to architecture. However, the inhabitants of Percy Circus, who at one time included Lenin,
are not greatly influenced by these considerations, and continue to proliferate children, to
lean from windows, and to clean scooters, to an accompaniment of noises supplied by cats,
dogs, and ice-cream chimes.
Up Pentonville Road and in the area behind is Barnsbury, where the White Conduit Tav-
ern marks the site of White Conduit House, so called from a water conduit that once ex-
isted there. White Conduit House was a favourite place of amusement in the eighteenth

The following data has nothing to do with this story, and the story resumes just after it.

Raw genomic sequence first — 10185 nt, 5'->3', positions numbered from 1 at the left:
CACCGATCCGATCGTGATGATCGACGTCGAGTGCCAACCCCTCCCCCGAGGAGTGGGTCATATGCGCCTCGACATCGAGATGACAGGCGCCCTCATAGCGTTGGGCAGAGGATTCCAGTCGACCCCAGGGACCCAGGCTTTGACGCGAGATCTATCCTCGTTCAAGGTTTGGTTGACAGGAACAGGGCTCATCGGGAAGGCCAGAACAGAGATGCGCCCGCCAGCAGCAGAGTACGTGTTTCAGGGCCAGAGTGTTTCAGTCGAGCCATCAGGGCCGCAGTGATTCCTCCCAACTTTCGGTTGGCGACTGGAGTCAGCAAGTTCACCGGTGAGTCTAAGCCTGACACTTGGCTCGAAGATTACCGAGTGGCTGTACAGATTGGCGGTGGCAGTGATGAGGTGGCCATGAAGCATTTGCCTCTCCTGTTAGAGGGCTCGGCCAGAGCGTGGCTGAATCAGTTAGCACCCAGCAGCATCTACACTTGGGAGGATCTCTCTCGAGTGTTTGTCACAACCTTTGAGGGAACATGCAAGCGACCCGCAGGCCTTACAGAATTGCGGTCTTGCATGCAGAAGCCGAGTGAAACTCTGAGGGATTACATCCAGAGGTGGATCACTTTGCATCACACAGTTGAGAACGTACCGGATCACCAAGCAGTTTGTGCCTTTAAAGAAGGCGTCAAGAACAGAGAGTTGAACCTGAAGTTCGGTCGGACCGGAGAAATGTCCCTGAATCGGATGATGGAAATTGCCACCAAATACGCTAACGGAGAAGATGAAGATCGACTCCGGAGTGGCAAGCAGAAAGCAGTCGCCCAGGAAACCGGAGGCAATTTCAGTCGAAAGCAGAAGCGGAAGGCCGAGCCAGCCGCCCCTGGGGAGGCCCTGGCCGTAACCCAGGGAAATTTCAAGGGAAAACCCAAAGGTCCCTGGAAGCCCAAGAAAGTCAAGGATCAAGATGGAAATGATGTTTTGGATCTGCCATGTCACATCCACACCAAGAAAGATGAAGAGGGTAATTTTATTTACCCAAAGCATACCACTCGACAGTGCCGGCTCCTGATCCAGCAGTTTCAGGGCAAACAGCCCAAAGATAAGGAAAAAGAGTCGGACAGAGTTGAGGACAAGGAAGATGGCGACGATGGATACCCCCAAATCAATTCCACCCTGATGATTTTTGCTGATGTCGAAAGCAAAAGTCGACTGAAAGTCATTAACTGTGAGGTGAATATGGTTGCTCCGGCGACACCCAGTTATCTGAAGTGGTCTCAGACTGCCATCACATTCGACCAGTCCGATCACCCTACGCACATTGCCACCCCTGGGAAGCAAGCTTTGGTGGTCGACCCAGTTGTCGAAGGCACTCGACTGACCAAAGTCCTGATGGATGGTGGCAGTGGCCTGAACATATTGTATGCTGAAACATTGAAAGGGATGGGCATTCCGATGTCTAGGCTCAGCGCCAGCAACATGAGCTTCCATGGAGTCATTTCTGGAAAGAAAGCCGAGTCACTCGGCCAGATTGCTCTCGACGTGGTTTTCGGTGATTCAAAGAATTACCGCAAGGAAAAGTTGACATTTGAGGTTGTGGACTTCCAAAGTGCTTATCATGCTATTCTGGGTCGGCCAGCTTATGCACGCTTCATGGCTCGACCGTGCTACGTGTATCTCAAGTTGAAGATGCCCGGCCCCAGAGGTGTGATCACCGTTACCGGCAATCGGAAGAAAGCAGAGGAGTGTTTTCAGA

century; Goldsmith visited it and innumerable London apprentices of the sort immortal-
ised in 'Sally in our Alley'. Here they came to enjoy strolls in the garden walks, drink tea
in the arbours, and watch the fireworks and balloon ascents. On the way up to Islington, St
James's Church in the Pentonville Road is worth noting; it is a pretty affair in the Adam
style and was opened in 1788. Grimaldi, the clown, is buried here. Chapel Market can be
reached from Penton Street, turning off Pentonville Road at the Belvedere Tavern. Look-
ing back from here in an autumn dusk there is a strange romantic view of St Pancras, all
pinnacles and towers in a smoky haze, a sort of fantastic Mouse Tower, a Gothic Zion.